Mayoral candidate: Joe Tuman

on May 21, 2014

Oakland mayoral candidate Joe Tuman says he isn’t interested in having a career in politics for the rest of his life. He’s already pursued careers in academia and media as a political science professor and department chair at San Francisco State University, as well as a political journalist, commentator and analyst.

A 30-year resident of Oakland, the 54-year-old Tuman feels that the city needs a change. He said he is willing to offer that leadership by running in the nonpartisan election for mayor to fix the city as he sees it.

“What a voter is getting with me is someone who is a father of two, and someone who really loves the city,” Tuman said. “I’m not looking to run for governor. I just want to fix the problems that are here. I’m also the only candidate who is a member of a union. I’m a member of the California Faculty Association. My parents were immigrants to this country from Iran, and I self identify as a person of color.”

The issues for Tuman are public safety and economic development. In his view, the absence of economic development keeps part of the city in poverty, and poverty is at the root of most crime. The absence of economic development also means that the city does not have the tax base and revenue growth it needs to afford sufficient numbers of police officers to respond to a growing crime problem.

“We need to correct the staffing issue for the police department,” he said. “The bottom line is we need to put money in the budget to make sure that the staffing levels are adequate. My commitment [if elected] is, over the time I’m in office, to drive us towards another 300 officers net of attrition. I want to have at least 900 police officers in our force.”

On the economic development front, Tuman wants to attract a larger number of private businesses, as opposed to public sector employers. He points to three specific areas that will provide more sales tax for the city: hotel and hospitality, retail, and technology corridors, which he said will create more opportunities for Oaklanders to stimulate the ecosystem in their city instead of other Bay Area cities.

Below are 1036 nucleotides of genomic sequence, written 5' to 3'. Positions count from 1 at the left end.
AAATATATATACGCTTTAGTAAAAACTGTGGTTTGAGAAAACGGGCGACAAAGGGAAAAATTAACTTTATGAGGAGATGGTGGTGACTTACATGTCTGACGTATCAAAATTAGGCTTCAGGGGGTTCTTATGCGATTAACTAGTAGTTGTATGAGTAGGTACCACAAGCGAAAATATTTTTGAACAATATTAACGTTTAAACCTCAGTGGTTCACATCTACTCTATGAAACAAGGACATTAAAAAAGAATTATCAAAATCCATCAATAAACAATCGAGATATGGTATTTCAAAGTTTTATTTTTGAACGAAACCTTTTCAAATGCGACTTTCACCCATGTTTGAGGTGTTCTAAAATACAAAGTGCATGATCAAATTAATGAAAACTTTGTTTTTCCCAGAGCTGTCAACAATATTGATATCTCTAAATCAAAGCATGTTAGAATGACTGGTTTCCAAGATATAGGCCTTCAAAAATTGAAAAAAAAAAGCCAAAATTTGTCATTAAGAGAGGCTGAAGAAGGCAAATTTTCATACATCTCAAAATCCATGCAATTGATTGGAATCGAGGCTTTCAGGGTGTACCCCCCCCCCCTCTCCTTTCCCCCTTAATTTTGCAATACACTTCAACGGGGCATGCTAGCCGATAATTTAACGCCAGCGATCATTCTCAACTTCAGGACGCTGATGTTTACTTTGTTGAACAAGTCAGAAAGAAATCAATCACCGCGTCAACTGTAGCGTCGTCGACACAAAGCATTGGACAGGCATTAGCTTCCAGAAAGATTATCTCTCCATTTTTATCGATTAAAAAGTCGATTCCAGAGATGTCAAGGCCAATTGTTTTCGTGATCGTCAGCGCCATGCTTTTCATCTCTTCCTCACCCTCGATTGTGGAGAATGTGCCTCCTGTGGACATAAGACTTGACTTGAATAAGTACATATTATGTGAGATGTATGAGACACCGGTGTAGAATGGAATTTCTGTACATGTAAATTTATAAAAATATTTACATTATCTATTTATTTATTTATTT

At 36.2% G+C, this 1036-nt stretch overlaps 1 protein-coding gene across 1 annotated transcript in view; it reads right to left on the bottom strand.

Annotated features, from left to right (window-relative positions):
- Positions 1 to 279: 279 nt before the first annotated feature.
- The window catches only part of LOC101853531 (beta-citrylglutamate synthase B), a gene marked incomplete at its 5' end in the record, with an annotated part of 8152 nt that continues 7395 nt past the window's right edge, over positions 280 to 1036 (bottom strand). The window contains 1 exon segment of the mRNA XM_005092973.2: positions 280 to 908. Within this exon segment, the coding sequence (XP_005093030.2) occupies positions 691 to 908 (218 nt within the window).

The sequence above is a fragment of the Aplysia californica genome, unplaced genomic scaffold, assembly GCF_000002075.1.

“Change doesn’t come from inside City Hall, change comes from outside City Hall,” he said. “The next person in office, if it is not our incumbent, is going to have to have some very difficult conversations with people about what our priorities should be and then show the political courage and will to bring those changes.”

Tuman announced his candidacy at the end of July and started campaigning in August. He said the vast majority of donations he has received come from Oakland residents and Oakland business owners. Tuman also said there are institutional interests across the board in the community that like keeping things the way they are, and they are part of the reason that things don’t change.

“I’m an outsider to the process so, in a sense, I’m not compromised by past associations,” he said. “I’m an outsider who knows the inside. If you’ve successfully been elected a bunch of times or have been part of that system, then the reason you’re still here after many years is because that system is comfortable with you. If you’re somebody that has already benefited from those people, then you’re not going to challenge them.”

Looking to the future of the three Oakland-based sports teams, Tuman said he believes the most likely candidate to stay is the Oakland Raiders and the most likely candidate to leave is the Golden State Warriors. He said he can’t imagine the Raiders leaving Oakland, and added that he thinks the city can create the right situation to keep them.

Of the two options for the construction of a new ballpark for the Oakland Athletics, which include “Coliseum City” and Howard Terminal, Tuman likes the Howard Terminal prospect the best.

“Howard Terminal would be a beautiful property,” he said. “As a mayor I wouldn’t spend a dime of city treasury to build a ballpark… that’s something that a private developer should do. But I unquestionably would rezone some of that land around the ballpark for bars, restaurants and shops because that’s an investment in a retail tax base. I’d might look at partnering or actually spend city treasury on a light rail service to deliver pedestrians, not cars, from the downtown Civic Center BART station down to Jack London Square and around to the ballpark.

“Baseball is a much better investment frankly than football because there’s way more games… so you have more opportunities to capture your revenue,” Tuman said. “Politically, Oaklanders already suffer from enough low self-esteem because of the crime problem, and we pale by comparison unfairly to San Francisco.”

“When people talk about the teams like the A’s leaving, I hear this… rejection, kind of like a lover talking about their companion leaving them for somebody better,” he said, adding, “I want us to feel good about who we are.”

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